What Happens if You Work for Someone and They Don’t Pay You?

Whether you are an employee at a business or an independent contractor working for a client, you are entitled to payment for the work you do. Federal and state employment laws protect employees’ rights to fair compensation, and self-employed professionals can protect themselves with a contract.

If you work for someone and they don’t pay you, your next steps will depend on the nature of your job. For example, employees can file a complaint with the U.S. Department of Labor's Wage and Hour Division, and contractors can hire an attorney and/or revisit the terms of their contracts.

Non-Payment for Services as a Contractor

Not getting paid after a big job could put your career as an independent contractor at risk and have a large impact on your overall livelihood. Unfortunately, independent contractors are not covered by state or federal employment law.

If you have not been paid for your work, you must rely on your contract and the courts in your state to hold your client accountable and get the money you deserve.

In many cases, clients and customers do not pay right away because they do not have the money. Before seeking legal action, talk to your client and find out what is going on. You might be able to arrange a payment plan or an alternative method of payment instead of going to court.

Otherwise, you can file a claim in court to try and recover the balance due. The court will either order your client to pay you or give you interest in the property you worked on.

For example, the court may issue a construction lien, a mechanic’s lien, or a materialmen’s lien to incentivize payment from your client or customer.

Homeowners especially find liens annoying because they cannot capitalize on the value of their home unless they clear the lien.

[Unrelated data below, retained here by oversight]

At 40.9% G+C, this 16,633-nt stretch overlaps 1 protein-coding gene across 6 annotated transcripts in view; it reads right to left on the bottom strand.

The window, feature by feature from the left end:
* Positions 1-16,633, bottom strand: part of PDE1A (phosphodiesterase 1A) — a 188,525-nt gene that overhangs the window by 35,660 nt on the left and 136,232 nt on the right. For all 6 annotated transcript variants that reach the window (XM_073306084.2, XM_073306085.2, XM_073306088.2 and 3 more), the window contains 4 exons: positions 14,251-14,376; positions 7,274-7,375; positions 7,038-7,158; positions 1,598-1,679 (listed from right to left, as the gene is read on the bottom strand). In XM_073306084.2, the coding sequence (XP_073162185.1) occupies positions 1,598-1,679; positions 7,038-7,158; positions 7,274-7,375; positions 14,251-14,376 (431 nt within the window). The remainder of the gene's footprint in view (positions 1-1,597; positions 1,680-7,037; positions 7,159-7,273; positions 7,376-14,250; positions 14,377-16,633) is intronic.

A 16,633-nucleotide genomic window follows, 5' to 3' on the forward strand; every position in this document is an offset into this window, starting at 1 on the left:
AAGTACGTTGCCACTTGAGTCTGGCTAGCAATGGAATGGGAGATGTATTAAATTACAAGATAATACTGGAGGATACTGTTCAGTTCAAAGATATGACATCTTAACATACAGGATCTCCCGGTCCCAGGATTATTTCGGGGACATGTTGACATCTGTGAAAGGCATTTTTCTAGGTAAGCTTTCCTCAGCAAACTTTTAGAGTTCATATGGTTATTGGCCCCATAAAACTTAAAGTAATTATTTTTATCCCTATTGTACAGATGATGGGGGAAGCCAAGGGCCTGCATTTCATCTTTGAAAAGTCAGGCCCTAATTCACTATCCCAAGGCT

Because the lien process goes through the courts, and judges in Georgia are strict, you may need an attorney to help you get and make the most of a lien.

How to Avoid Non-Payment for Services

While the court can use your contract to help you get paid, you are better off avoiding a non-payment situation, to begin with.

Many contractors collect an upfront payment, develop an installment-based payment plan, or ask to be paid for their progress.

With these arrangements, you can help ensure you aren’t left with nothing, and with progress payments, you can stop working on a project the moment a scheduled payment is late.

Of course, if something goes wrong with a payment, it’s always in your best interest to talk to your customer or client before turning to litigation.

Lawsuits and liens can be effective tools for getting the payment you are owed, but they should always be a last resort. Often, the very threat of litigation is enough to get the money you need.


First, try to avoid non-payment. Second, talk to your client or customer. Third, consult an attorney and file your claim in court.

If you need help with any of these steps, Busch, Reed, Jones & Leeper, P.C. is here for you. We offer over 150 years of combined, big-city experience at small-town prices, and we have in-depth knowledge of complex legal processes – like getting a lien.

Our team is dedicated to protecting your business and your future, so call us at (770) 629-0154 or contact us online for honest, value-driven representation.